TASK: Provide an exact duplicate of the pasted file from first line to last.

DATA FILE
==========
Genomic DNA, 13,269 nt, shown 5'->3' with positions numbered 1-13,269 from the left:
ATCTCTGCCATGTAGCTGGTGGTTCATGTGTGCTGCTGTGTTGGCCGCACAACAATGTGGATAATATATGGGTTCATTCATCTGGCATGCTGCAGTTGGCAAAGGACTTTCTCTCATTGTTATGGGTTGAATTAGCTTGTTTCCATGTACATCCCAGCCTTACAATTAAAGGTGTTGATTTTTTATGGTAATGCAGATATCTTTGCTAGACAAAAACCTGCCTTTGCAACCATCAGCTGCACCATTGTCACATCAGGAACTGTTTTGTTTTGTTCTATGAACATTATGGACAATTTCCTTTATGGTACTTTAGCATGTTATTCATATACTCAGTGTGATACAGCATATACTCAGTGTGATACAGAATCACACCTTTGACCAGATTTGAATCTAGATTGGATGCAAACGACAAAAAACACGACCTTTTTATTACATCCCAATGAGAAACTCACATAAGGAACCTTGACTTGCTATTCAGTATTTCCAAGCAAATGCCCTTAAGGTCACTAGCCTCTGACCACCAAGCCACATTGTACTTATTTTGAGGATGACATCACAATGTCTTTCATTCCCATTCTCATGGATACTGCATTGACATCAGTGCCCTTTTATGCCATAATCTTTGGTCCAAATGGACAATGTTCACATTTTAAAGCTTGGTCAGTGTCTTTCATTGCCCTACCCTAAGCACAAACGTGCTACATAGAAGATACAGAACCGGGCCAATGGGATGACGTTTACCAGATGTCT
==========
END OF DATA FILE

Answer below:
Genomic DNA, 13,269 nt, shown 5'->3' with positions numbered 1-13,269 from the left:
ATCTCTGCCATGTAGCTGGTGGTTCATGTGTGCTGCTGTGTTGGCCGCACAACAATGTGGATAATATATGGGTTCATTCATCTGGCATGCTGCAGTTGGCAAAGGACTTTCTCTCATTGTTATGGGTTGAATTAGCTTGTTTCCATGTACATCCCAGCCTTACAATTAAAGGTGTTGATTTTTTATGGTAATGCAGATATCTTTGCTAGACAAAAACCTGCCTTTGCAACCATCAGCTGCACCATTGTCACATCAGGAACTGTTTTGTTTTGTTCTATGAACATTATGGACAATTTCCTTTATGGTACTTTAGCATGTTATTCATATACTCAGTGTGATACAGCATATACTCAGTGTGATACAGAATCACACCTTTGACCAGATTTGAATCTAGATTGGATGCAAACGACAAAAAACACGACCTTTTTATTACATCCCAATGAGAAACTCACATAAGGAACCTTGACTTGCTATTCAGTATTTCCAAGCAAATGCCCTTAAGGTCACTAGCCTCTGACCACCAAGCCACATTGTACTTATTTTGAGGATGACATCACAATGTCTTTCATTCCCATTCTCATGGATACTGCATTGACATCAGTGCCCTTTTATGCCATAATCTTTGGTCCAAATGGACAATGTTCACATTTTAAAGCTTGGTCAGTGTCTTTCATTGCCCTACCCTAAGCACAAACGTGCTACATAGAAGATACAGAACCGGGCCAATGGGATGACGTTTACCAGATGTCT